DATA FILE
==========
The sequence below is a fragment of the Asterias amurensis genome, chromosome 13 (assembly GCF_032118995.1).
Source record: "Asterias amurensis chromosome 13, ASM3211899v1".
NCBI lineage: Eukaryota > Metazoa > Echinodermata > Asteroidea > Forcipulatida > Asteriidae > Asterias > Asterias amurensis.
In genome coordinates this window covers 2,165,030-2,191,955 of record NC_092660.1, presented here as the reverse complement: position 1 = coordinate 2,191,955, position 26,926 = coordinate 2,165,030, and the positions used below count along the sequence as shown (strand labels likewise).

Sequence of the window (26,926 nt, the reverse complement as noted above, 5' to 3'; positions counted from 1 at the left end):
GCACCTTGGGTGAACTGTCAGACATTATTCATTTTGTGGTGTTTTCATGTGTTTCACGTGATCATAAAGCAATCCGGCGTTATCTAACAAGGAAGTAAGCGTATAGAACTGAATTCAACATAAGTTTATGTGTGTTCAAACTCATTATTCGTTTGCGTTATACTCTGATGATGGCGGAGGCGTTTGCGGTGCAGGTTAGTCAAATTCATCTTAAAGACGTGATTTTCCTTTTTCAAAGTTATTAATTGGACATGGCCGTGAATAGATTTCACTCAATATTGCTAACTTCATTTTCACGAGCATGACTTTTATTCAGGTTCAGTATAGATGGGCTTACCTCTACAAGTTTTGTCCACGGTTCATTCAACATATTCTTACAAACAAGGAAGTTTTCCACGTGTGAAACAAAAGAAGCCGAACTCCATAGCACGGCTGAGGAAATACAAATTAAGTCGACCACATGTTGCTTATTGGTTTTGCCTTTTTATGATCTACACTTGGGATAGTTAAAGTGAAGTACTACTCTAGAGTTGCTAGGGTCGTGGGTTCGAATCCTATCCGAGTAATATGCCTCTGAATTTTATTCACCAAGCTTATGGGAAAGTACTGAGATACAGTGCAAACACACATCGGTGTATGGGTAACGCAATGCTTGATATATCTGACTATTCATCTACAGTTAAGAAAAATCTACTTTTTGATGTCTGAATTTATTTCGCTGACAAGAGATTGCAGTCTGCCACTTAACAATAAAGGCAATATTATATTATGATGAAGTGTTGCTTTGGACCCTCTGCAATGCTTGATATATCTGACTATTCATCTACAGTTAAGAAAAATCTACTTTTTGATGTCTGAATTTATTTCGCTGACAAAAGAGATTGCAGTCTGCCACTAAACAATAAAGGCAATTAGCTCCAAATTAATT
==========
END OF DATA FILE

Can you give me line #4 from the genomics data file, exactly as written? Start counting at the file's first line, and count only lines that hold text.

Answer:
In genome coordinates this window covers 2,165,030-2,191,955 of record NC_092660.1, presented here as the reverse complement: position 1 = coordinate 2,191,955, position 26,926 = coordinate 2,165,030, and the positions used below count along the sequence as shown (strand labels likewise).